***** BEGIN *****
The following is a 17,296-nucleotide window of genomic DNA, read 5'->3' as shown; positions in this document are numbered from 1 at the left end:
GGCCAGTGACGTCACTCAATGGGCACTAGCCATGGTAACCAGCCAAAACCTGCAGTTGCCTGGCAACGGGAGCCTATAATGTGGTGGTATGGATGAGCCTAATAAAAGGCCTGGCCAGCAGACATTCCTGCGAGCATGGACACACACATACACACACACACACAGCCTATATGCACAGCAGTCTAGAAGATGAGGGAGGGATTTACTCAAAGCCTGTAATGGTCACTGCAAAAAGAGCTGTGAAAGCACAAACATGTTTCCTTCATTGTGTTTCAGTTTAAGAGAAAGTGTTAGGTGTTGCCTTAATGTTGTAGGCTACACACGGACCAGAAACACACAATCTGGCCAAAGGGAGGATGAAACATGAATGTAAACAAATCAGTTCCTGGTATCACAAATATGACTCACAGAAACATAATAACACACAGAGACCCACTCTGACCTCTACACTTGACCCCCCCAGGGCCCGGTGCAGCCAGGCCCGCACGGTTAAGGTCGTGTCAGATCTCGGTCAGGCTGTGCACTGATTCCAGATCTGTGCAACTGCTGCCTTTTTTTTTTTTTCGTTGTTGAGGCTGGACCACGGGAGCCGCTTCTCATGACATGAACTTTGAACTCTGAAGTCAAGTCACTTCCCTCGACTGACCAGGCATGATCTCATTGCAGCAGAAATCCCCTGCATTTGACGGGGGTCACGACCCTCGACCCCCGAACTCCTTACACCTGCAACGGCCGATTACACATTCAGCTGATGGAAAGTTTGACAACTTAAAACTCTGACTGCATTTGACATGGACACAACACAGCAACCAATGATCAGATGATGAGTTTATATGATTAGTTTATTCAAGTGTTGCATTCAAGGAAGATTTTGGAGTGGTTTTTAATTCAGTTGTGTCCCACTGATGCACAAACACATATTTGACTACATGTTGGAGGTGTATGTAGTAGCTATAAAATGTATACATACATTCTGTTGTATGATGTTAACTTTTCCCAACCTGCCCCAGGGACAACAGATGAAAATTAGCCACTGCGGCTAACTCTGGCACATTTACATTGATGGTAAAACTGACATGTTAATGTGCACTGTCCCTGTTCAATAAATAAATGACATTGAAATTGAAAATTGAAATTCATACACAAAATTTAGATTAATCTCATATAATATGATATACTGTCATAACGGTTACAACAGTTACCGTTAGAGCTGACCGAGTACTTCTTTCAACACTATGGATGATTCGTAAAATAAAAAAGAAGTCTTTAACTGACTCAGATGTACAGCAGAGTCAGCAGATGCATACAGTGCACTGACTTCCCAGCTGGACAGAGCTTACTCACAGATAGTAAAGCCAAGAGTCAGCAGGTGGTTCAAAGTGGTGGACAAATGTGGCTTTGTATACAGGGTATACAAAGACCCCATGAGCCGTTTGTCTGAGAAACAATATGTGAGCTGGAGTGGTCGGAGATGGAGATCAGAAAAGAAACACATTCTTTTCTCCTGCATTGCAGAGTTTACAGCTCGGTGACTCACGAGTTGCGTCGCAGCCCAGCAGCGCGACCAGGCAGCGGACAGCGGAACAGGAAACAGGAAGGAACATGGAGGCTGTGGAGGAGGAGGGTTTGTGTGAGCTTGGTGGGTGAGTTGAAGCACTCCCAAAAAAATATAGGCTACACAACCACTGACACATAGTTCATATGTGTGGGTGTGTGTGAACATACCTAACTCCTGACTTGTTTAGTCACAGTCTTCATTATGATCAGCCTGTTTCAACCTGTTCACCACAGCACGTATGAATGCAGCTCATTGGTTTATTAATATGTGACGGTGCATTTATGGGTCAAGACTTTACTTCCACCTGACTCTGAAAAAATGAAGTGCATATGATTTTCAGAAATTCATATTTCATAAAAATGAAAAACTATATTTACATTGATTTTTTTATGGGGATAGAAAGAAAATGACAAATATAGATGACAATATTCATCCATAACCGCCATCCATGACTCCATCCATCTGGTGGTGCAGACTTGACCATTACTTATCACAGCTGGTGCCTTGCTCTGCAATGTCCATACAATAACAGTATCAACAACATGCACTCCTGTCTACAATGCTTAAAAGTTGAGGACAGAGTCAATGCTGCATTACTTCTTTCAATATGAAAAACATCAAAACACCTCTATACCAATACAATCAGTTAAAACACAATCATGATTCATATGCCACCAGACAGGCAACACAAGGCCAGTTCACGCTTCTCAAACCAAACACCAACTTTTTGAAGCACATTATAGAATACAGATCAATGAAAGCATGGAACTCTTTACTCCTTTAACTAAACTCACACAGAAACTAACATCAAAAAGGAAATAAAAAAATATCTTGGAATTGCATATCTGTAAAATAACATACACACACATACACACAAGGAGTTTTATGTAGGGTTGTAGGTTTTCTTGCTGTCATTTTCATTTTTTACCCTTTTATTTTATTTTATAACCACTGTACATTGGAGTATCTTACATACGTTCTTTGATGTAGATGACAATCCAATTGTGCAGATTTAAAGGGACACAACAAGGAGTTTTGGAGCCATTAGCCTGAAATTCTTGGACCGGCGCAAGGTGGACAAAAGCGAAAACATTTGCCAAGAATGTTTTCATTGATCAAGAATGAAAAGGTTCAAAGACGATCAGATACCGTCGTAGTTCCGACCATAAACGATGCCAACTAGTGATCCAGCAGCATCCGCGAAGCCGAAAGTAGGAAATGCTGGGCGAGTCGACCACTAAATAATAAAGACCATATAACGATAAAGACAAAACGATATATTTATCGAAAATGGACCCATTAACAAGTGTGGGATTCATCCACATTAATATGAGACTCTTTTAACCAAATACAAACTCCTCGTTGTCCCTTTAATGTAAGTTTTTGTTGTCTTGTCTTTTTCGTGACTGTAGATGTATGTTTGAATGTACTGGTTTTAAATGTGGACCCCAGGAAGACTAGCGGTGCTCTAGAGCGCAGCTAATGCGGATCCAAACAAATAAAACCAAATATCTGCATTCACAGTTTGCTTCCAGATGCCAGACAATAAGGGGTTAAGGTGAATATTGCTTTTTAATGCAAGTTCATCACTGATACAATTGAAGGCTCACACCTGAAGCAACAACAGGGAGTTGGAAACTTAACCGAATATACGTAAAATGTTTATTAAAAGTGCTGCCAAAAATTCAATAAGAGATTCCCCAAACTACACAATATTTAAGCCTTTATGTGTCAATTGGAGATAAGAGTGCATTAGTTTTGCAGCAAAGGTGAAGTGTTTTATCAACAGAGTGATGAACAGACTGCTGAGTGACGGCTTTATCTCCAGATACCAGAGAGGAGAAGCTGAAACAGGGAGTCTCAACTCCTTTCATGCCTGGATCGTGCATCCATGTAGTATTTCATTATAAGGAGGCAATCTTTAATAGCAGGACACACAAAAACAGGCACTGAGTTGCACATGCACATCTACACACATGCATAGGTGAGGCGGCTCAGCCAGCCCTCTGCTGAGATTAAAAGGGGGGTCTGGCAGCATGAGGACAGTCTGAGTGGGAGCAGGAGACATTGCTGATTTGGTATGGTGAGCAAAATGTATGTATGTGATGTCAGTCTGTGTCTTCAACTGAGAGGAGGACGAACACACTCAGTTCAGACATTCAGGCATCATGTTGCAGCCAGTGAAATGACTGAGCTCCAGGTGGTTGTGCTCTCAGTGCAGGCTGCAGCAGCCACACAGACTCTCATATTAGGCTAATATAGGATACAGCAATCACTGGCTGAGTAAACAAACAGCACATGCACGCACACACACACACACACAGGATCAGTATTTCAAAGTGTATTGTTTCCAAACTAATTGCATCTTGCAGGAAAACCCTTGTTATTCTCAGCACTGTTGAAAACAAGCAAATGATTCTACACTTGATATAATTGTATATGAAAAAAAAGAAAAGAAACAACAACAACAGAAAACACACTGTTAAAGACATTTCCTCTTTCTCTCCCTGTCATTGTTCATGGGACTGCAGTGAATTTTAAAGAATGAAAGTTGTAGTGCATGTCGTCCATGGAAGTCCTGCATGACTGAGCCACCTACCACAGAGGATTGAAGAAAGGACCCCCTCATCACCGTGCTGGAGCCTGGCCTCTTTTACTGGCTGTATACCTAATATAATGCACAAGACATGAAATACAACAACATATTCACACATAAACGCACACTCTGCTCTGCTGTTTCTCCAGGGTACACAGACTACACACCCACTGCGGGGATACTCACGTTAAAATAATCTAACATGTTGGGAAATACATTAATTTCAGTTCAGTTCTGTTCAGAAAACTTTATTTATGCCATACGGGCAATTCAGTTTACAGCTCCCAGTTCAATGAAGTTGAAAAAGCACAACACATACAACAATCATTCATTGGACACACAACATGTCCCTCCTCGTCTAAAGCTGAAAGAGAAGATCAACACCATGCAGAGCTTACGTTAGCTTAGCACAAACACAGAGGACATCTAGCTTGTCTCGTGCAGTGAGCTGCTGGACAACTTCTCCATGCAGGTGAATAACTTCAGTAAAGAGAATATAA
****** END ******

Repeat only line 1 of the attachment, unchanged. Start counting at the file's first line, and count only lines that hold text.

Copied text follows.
The following is a 17,296-nucleotide window of genomic DNA, read 5'->3' as shown; positions in this document are numbered from 1 at the left end: